nota tecnica-en | Key Themes in AI Regulation: The local, regional, and global in the pursuit of regulatory interoperability |

Key Themes in AI Regulation: The local, regional, and global in the pursuit of regulatory interoperability

 Key Themes in AI Regulation: The local, regional, and global in the pursuit of regulatory interoperability

The unregulated use of artificial intelligence (AI) poses a range of risks to fundamental rights, democracy, the environment, and the rule of law, including the reinforcement of unjustified discrimination across various domains, aiding disinformation campaigns, and intensifying natural resource extraction. Consequently, different countries, organizations, and international bodies have mobilized to find ways to regulate the use of this technology, as self-regulation strategies alone have proven insufficient to curb the negative externalities created or intensified by AI.

As a result, we are currently experiencing a normative upheaval, shifting the discussion from “if” to “how” we should regulate AI uses, with the continuous production of new proposals at local, regional, and global levels, encompassing both hard and soft law, from various significant global actors. These documents are not only challenging to track but also to compare and understand their convergences and particularities.

In this context, Data Privacy Brasil releases its report “KeyThemes in AI Regulation: The local, regional, and global in the pursuit of regulatory interoperability,” supported by the Heinrich Böll Foundation. This work is the result of months of research under the project “Where the SabIA Sings: Governance and Regulation of Artificial Intelligence from Brazil”, where more than 20 local, regional, and global normative sources were analyzed to identify regulatory convergence points among the current proposals under discussion, while also considering the specificities of the Brazilian reality.

Due to the complexity of the subject, with the aim of regulation being in constant evolution, the study was limited to three main thematic axes: (i) risk-based regulation; (ii) algorithmic impact assessments- AIA; (iii) Generative AI; and finally, a dedicated chapter on the particularities of AI regulation in Brazil. The choice of these topics was not random: the first two axes were selected for their central role in balancing risk-based and rights-based regulation, while the third represents one of the most contentious topics in recent regulatory approaches. Additionally, a specific topic on national particularities for AI regulation in Brazil was included.

In this context, despite ongoing claims that regulation might hinder technological development, the research findings indicate that this argument should be dismissed as a false trade-off, since the various proposals aim to enable responsible socio-economic innovation: developing and utilizing technologies that reinforce rights rather than contributing to their violations.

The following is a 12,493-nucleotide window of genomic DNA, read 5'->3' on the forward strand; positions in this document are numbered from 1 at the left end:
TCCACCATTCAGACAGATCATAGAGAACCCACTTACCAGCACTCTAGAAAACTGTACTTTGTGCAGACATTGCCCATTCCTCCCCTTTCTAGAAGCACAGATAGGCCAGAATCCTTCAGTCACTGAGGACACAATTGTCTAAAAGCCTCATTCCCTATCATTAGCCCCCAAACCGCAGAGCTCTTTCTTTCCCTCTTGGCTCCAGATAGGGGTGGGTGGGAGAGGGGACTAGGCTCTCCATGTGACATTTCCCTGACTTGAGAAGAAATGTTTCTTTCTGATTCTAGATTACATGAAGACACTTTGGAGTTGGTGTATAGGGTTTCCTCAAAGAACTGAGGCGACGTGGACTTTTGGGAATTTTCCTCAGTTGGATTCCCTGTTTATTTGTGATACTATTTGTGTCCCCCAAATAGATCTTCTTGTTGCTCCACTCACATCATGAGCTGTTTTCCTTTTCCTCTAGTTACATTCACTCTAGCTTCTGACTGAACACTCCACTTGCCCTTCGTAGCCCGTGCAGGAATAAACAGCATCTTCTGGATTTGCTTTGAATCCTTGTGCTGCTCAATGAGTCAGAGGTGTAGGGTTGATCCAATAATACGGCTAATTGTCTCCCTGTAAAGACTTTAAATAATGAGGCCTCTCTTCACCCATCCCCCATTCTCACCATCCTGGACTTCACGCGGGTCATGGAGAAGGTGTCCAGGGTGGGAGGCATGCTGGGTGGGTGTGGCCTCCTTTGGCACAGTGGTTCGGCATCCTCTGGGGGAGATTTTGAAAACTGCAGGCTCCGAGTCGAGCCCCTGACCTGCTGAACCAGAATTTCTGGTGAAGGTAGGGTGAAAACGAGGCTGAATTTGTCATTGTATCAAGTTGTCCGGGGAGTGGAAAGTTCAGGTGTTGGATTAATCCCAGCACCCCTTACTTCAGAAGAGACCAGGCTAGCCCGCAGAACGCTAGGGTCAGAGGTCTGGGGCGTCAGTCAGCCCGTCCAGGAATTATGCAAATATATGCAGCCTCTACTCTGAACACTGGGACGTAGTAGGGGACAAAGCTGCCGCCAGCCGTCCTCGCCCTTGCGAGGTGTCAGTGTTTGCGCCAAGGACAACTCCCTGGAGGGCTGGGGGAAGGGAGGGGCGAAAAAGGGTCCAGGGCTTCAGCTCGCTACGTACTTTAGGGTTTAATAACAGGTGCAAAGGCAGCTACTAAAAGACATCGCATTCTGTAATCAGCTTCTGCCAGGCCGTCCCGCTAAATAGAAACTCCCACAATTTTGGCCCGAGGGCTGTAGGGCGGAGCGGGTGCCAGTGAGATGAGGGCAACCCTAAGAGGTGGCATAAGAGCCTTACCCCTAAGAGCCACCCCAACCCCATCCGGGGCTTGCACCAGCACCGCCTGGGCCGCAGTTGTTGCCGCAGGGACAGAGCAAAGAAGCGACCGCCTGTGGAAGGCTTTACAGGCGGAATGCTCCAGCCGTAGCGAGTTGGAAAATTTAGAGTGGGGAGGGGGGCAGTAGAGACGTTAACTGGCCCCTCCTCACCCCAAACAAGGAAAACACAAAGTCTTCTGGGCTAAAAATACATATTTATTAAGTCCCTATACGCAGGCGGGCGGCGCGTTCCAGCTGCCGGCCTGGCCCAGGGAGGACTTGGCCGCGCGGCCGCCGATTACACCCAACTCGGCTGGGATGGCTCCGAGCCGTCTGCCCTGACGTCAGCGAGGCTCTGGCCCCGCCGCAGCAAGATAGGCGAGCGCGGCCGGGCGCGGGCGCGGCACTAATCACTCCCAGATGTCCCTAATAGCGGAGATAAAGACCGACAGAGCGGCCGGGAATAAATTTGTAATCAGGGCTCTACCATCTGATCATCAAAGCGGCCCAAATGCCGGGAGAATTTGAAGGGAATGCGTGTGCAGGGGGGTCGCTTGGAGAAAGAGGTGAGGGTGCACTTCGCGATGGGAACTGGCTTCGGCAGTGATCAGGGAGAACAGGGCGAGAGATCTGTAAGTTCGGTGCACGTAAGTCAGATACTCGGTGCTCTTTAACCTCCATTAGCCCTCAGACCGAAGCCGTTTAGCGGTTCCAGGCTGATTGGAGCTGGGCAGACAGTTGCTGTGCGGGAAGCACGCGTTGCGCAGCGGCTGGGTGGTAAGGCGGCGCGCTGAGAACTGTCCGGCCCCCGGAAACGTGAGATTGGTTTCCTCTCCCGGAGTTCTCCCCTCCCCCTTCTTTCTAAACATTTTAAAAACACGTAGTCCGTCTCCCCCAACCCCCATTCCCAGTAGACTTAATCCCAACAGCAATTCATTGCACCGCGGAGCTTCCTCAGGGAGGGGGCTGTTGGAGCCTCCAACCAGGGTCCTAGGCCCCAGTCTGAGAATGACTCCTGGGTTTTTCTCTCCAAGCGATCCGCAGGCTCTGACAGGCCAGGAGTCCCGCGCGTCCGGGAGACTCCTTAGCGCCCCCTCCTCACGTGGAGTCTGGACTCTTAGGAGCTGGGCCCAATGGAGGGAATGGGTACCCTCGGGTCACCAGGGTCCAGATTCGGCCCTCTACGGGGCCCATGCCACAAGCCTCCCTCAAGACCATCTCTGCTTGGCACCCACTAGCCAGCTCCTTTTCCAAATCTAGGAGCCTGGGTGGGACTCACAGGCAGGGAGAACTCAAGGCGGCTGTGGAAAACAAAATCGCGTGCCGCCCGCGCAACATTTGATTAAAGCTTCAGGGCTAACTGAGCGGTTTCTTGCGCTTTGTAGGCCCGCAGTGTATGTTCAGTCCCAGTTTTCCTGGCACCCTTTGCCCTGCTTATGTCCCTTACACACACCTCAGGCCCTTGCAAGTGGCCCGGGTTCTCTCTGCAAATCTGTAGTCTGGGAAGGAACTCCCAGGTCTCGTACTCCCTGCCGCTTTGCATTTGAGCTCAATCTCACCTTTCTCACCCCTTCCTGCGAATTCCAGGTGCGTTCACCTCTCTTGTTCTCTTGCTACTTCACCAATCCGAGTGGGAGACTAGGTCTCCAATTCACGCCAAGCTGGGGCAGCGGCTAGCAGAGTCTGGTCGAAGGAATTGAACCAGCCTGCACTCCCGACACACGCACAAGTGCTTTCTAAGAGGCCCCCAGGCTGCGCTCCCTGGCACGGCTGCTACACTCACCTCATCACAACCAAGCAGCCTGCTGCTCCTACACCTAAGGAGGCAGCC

One of the research highlights is the finding of a common thread among different regulatory initiatives based on the definition of asymmetric, risk-based regulation, which adjusts regulatory intensity according to the level of risk posed by a particular AI system. This approach also identifies scenarios presenting unacceptable-excessive and high risks, with some variations across proposals. Despite this convergence, there are certain differences among the analyzed sources, particularly concerning attempts to reconcile this approach with one that also affirms rights.

Another point of attention in the research pertains to the necessary governance obligations for AI. Among these, the study highlights algorithmic impact assessments (AIA), as this tool is listed in almost all the normative sources analyzed, which opted for a minimum procedural framework for AIA through a tripod: (i) publicity; (ii) significant multisectoral public participation of potentially affected subjects and groups, especially the most vulnerable and marginalized; and (iii) the variety of risks and benefits to be assessed, due to the predominance of analysis through adverse effects on individual fundamental rights compared to social rights, such as the environment.

Moreover, one of the major findings of the research is the existence of a movement towards regulatory interoperability concerning AI regulation. In other words, there are common points among regulatory proposals that allow them to interact with each other. However, it is essential, particularly for countries in the Global South, such as Brazil, to consider the points of divergence between regional/international and local contexts. That will make it possible to ensure that AI regulation is not merely an uncritical importation of regulatory models from other contexts but addresses the local challenges and opportunities, such as the fight against racism and other forms of structural discrimination. Only in this way can we create AI using regulations that do not represent a new form of regulatory colonization.

Finally, it is worth noting that the central objective of the study was to map the main discussions related to AI regulation within the chosen axes to inform readers about the current debates in different contexts and thus produce a state-of-the-art diagnosis on the topic.

For more information, access the complete research here.